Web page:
I have yet to meet a whisky geek who is not enamored of Chichibu. Part of that is certainly thanks to the quality of the spirit, which is extraordinary, and part of it is that the whisky is hard to find because the distillery’s production is quite small (around 60,000 liters per year). But other factors doubtless play into its status. The distillery’s founder, Ichiro Akuto, is a revered whisky maker, who also happens to be an incredibly kind and accessible representative for his brand. His Playing Card series, put together from the remaining stocks from the closed Hanyu distillery, are legendary (we were lucky enough to taste the “Color” Joker–there was one with a monochrome label as well). But the very young spirit from the new Chichibu Distillery also won all kinds of awards right out of the gate.
The distillery, like its acclaimed spirit, is hard to find–or at least it takes considerable time and effort to get there. Chichibu is nearly two hours northwest of Tokyo: in my case, first was a long train ride (on a “local” train, meaning that the train stops at every station along the way), then a 20 minute taxi ride from the nearest train station. Beyond that, the distillery really isn’t open to the public: there’s no visitors’ center (tours are by appointment only), and there are no bottle sales on site.
But the time and effort are well spent getting to Chichibu. Amidst rolling hills framed by mountains, the rather plain exteriors of the buildings belie the beautiful craft going on inside. And by “craft” here, I mean that in the way the Japanese use that term, and not the way Americans use it (which often denotes nothing more than small production). As I noted above, Chichibu’s production is small: its tiny 2400 liter mash tun (Glenlivet Distillery’s mash tun is 23 times bigger) and two modest stills fill about 10 casks per week–one cask per batch or run. But it’s the constant attention to detail in the process and never-ending search for improvement that characterizes the craft here.
A prime example of the attention to fine details and perhaps the most amazing thing about Chichibu Distillery is the fact that their washbacks are all made out of Mizunara (Japanese oak). Despite the long fermentation–roughly 90 hours–the time spent in the Mizunara washbacks doesn’t impart much, if any, of the distinctive flavor associated with Mizunara to the wash. But Mizunara wood is friendlier to a different set of bacteria than than are other woods, and Chichibu believes that this singular set of microbes is the Mizunara washbacks’ unique contribution to the process.
Another example of the quest for continual improvement is the fact that Chichibu makes their cuts on the spirit run not by time nor by alcohol by volume: no, at Chichibu, they nose and taste the liquid to determine the best places to make cuts in every run. It’s a labor-intensive process, but one that allows them to adjust in response to a variety of factors. One of those is temperature: Chichibu experiences a significantly larger range of temperatures than their counterparts in Scotland. It gets so hot in parts of the summer, in fact, that the yeast wouldn’t survive long enough to do its normal fermentation–so Chichibu shuts down for maintenance during that time.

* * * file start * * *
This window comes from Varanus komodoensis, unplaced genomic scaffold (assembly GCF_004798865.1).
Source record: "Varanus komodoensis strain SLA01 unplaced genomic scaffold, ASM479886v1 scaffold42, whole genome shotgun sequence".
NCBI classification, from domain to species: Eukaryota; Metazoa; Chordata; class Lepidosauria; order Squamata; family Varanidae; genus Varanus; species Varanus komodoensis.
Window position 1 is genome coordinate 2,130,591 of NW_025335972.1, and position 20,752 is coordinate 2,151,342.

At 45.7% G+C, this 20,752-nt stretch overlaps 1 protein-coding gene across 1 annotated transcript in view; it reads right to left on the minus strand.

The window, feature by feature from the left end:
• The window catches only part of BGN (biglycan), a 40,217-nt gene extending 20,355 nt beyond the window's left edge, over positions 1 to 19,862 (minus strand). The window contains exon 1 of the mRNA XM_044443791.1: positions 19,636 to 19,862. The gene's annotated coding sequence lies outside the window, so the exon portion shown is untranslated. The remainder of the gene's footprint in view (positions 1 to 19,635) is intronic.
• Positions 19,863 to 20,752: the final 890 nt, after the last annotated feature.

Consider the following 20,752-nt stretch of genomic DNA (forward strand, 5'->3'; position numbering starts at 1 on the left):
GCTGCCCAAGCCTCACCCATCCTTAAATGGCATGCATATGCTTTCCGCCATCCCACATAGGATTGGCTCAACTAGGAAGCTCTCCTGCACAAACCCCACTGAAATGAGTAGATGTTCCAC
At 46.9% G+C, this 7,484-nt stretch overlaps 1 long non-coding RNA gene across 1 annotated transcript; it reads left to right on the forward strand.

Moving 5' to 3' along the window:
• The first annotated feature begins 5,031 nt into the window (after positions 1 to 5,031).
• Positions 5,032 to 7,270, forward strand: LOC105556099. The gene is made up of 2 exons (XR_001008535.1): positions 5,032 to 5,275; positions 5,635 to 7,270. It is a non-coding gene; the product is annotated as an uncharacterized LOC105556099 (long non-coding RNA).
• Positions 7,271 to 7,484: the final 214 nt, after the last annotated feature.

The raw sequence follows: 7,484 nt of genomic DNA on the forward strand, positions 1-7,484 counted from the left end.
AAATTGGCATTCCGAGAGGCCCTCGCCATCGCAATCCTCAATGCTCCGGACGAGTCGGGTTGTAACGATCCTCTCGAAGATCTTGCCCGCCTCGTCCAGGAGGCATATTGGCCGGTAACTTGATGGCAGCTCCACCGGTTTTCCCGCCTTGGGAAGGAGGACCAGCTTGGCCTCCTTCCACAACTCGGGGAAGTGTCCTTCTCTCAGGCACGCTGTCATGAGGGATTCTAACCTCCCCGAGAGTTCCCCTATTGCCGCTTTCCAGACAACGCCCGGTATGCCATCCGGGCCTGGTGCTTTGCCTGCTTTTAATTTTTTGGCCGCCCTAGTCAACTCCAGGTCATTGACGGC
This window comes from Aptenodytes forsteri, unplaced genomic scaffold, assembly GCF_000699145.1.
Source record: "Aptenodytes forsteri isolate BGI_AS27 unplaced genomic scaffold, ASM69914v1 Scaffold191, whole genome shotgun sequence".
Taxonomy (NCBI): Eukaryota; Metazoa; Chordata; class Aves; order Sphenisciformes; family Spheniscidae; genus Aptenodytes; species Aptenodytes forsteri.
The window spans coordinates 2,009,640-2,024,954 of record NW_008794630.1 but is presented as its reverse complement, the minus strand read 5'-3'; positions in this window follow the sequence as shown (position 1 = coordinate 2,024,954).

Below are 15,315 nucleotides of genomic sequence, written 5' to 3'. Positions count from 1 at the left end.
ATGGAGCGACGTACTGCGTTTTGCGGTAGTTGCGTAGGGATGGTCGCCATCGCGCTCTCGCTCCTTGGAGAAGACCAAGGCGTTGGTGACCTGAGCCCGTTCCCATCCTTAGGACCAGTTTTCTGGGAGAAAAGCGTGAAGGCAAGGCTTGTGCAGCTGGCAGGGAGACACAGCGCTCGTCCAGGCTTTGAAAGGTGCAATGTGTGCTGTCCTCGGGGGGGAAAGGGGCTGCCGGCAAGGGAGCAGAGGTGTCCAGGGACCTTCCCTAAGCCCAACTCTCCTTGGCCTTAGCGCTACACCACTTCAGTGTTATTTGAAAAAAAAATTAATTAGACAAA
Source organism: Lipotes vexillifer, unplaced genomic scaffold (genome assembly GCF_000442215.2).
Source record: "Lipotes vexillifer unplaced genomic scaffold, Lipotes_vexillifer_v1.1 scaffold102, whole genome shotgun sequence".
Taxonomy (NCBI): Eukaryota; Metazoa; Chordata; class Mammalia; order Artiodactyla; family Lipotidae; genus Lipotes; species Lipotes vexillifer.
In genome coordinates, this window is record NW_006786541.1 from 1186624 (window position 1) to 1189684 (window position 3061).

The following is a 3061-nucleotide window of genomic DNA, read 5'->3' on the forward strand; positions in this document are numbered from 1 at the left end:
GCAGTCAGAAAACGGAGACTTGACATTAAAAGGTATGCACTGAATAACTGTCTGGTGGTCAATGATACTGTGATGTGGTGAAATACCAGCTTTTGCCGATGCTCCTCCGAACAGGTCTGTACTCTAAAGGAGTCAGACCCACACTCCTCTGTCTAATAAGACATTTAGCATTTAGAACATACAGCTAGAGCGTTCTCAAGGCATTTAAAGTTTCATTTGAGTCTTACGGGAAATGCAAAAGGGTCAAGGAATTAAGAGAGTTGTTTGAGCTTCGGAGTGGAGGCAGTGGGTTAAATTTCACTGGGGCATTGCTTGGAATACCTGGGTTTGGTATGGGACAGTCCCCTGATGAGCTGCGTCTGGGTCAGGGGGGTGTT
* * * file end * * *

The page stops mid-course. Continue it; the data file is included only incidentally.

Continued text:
My favorite feature of the distillery, which I noticed only after I was able to pull myself away from the table full of Mizunara Wood Reserve that employees were labeling and boxing up at the time, was the small shrine behind the stills to the Shinto god of sake (and a number of other things). There is no god of whisky in Shinto (a serious mark against the religion in my book), so Chichibu went to the next logical place for that added little boost. While I found this to be a charming random tidbit about the distillery, it could be seen as another example of attending to every last detail.
There are many other distinguishing features of Chichibu, including the fact that they have a Mizunara marrying tun, a marrying tun of European oak that looks like an egg, and a dunnage warehouse featuring a dizzying variety of cask types. But as we have often noticed, it’s great people that make for great distilleries, and Chichibu is no exception there. I noted at the outset that Ichiro Akuto is a very special person in the whisky world, and though I was disappointed that he was traveling the day I took my tour, it was a great pleasure to have Chichibu’s Brand Ambassador, Yumi Yoshikawa, show me around for a couple of hours. Yumi’s knowledge and charm rivals that of her boss, and she displayed a generosity of spirit that seems to imbue the distillery’s operations.
Chichibu is a special place. The fact that it’s off the beaten path, away from the cameras of plodding tourists, doesn’t make it special–it preserves its special character. As much as I want Chichibu to be able to scale up production and make more of their excellent liquid for more of us, I really prefer it to stay just the way it is.